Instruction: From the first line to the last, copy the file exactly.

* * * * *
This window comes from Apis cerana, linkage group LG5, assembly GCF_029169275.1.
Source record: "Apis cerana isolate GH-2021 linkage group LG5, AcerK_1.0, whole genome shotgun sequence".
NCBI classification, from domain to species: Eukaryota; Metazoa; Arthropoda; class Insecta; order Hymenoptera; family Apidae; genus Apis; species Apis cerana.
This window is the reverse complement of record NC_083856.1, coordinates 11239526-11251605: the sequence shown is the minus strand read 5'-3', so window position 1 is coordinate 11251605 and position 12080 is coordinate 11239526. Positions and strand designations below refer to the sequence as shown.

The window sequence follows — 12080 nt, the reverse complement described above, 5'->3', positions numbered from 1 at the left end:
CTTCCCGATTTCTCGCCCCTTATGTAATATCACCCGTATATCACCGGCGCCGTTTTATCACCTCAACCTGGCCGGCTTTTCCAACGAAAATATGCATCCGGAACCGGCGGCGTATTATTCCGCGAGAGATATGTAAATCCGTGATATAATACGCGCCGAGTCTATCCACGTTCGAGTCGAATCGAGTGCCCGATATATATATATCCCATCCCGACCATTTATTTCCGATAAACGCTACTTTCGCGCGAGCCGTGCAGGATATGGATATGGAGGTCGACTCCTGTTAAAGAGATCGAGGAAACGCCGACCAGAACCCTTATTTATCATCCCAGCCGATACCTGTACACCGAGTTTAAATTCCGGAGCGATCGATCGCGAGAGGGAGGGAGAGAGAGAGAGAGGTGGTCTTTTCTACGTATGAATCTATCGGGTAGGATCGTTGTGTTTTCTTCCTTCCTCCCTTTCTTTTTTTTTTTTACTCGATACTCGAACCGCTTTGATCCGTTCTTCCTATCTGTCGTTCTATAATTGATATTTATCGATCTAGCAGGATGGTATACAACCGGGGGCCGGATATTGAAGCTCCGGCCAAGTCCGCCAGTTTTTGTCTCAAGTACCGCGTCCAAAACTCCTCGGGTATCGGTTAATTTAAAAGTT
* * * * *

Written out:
This window comes from Apis cerana, linkage group LG5, assembly GCF_029169275.1.
Source record: "Apis cerana isolate GH-2021 linkage group LG5, AcerK_1.0, whole genome shotgun sequence".
NCBI classification, from domain to species: Eukaryota; Metazoa; Arthropoda; class Insecta; order Hymenoptera; family Apidae; genus Apis; species Apis cerana.
This window is the reverse complement of record NC_083856.1, coordinates 11239526-11251605: the sequence shown is the minus strand read 5'-3', so window position 1 is coordinate 11251605 and position 12080 is coordinate 11239526. Positions and strand designations below refer to the sequence as shown.

The window sequence follows — 12080 nt, the reverse complement described above, 5'->3', positions numbered from 1 at the left end:
CTTCCCGATTTCTCGCCCCTTATGTAATATCACCCGTATATCACCGGCGCCGTTTTATCACCTCAACCTGGCCGGCTTTTCCAACGAAAATATGCATCCGGAACCGGCGGCGTATTATTCCGCGAGAGATATGTAAATCCGTGATATAATACGCGCCGAGTCTATCCACGTTCGAGTCGAATCGAGTGCCCGATATATATATATCCCATCCCGACCATTTATTTCCGATAAACGCTACTTTCGCGCGAGCCGTGCAGGATATGGATATGGAGGTCGACTCCTGTTAAAGAGATCGAGGAAACGCCGACCAGAACCCTTATTTATCATCCCAGCCGATACCTGTACACCGAGTTTAAATTCCGGAGCGATCGATCGCGAGAGGGAGGGAGAGAGAGAGAGAGGTGGTCTTTTCTACGTATGAATCTATCGGGTAGGATCGTTGTGTTTTCTTCCTTCCTCCCTTTCTTTTTTTTTTTTACTCGATACTCGAACCGCTTTGATCCGTTCTTCCTATCTGTCGTTCTATAATTGATATTTATCGATCTAGCAGGATGGTATACAACCGGGGGCCGGATATTGAAGCTCCGGCCAAGTCCGCCAGTTTTTGTCTCAAGTACCGCGTCCAAAACTCCTCGGGTATCGGTTAATTTAAAAGTT